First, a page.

Over 13,000 Williamsport residents recently received notices about upcoming redistricting in the city.
In the works for many years, the city’s wards dropped from 17 to 13, after the most recent November election, and many city residents will have a new polling place for the upcoming 2020 Primary.
The mass mailing caused calls to flood the Voter Services office, as concerned citizens wanted to make sure they understood what changes would be in store for the future, Voter Services Director Forrest Lehman said.
The reduction in wards was an effort by the department to look to the future, Lehman said.
After many years at 17 wards, and with the registered voter population dropping, or shifting, wards were becoming uneven, Lehman said. While some had as low as 500 voters, others were as high as 1,300, he said.
This disparity in numbers made it hard for the polling stations to process voters and for Voter Services to find enough volunteers for each ward.
“We were looking to the future,” Lehman said. “It’s easier to recruit poll workers when you only have 13 wards to staff other than 17.”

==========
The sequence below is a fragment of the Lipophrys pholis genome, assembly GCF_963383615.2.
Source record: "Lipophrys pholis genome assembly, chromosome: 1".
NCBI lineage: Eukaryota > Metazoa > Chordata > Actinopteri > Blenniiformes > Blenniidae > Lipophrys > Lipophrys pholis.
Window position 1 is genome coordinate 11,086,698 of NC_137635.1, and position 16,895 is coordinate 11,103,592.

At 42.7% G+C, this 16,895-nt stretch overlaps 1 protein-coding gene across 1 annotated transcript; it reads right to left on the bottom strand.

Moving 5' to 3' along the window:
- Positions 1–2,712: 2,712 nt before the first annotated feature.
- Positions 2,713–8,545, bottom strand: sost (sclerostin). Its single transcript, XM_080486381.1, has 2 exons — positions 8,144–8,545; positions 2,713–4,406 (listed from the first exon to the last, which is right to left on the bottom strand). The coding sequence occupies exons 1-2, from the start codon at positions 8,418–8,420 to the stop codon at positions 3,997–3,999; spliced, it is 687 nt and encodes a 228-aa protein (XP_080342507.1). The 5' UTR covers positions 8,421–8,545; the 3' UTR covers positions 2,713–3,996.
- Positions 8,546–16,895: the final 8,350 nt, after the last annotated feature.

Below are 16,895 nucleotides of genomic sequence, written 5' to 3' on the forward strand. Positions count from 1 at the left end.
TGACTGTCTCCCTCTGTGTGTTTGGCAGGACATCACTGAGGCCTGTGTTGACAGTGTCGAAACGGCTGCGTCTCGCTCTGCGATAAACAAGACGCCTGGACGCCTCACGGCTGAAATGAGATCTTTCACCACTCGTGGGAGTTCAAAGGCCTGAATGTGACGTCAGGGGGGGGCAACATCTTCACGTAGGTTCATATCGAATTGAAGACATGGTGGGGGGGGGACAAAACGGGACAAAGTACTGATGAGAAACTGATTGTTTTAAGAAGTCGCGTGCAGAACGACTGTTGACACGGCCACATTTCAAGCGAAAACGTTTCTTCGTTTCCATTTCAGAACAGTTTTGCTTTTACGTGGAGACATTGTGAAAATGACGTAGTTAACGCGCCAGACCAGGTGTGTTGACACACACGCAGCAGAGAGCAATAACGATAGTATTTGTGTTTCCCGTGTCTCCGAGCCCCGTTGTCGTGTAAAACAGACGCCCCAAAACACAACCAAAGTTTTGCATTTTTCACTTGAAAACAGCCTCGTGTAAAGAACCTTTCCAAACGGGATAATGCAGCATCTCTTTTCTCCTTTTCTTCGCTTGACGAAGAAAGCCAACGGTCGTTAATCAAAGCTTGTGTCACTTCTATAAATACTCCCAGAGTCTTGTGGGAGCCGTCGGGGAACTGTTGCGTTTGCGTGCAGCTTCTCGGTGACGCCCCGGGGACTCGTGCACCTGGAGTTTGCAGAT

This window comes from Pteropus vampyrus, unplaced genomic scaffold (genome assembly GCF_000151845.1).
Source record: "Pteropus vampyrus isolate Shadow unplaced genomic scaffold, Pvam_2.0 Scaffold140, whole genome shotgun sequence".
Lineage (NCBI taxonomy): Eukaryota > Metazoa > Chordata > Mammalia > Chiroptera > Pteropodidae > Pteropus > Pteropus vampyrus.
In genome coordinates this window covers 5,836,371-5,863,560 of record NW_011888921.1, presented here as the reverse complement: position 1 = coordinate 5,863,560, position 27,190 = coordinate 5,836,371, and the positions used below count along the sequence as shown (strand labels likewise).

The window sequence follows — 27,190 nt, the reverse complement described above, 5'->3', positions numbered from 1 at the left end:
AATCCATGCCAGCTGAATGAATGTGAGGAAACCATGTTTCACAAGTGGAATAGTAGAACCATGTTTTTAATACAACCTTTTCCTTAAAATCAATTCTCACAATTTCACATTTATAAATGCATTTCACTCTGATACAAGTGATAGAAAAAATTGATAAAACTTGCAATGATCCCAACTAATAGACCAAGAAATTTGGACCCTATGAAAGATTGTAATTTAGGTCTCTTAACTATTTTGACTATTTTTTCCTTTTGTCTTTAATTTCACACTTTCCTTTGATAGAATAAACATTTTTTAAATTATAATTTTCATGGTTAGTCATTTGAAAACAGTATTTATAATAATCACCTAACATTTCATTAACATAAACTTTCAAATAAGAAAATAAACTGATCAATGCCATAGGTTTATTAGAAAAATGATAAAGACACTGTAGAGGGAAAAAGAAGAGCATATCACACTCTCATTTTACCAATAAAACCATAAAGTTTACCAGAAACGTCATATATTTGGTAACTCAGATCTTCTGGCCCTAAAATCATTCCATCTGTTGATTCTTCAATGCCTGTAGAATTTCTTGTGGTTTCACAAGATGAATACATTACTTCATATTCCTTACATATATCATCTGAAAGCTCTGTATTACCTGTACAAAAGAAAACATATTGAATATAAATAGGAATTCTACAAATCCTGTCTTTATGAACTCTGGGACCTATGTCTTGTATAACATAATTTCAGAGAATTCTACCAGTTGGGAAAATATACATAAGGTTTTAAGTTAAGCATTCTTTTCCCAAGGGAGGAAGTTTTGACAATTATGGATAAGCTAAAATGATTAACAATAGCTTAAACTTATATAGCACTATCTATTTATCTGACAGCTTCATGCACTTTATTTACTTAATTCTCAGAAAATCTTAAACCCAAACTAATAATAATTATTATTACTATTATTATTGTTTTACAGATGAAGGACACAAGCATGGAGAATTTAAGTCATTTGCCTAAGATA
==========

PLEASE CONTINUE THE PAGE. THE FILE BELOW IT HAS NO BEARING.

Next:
The new wards now have voting populations of between 800 and 1,100, Lehman said.
According to Lehman, low numbers at a ward could mean a lack of volunteers and high numbers mean an increased stress on the polling place. Finding a good balance for ward populations across the city is key, he said.
Historically, redistricting has been criticized as being used to tip elections toward one political party or another, however Lehman was quick to dissuade that.
The city’s public officials, such as City Council or mayor, are selected through popular vote and not by winning a certain number of wards, he said. Therefore, changing the number of wards will not affect how many votes a candidates receives.
Three wards were closed with the redistricting – Union Hall, at 656 Lloyd St.; the YWCA, at 815 W. Fourth St.,; and Calvary Baptist Church, at 42 Washington Blvd.
Other wards also may have changed to new locations, which are specified on the mailed registration cards, Lehman said.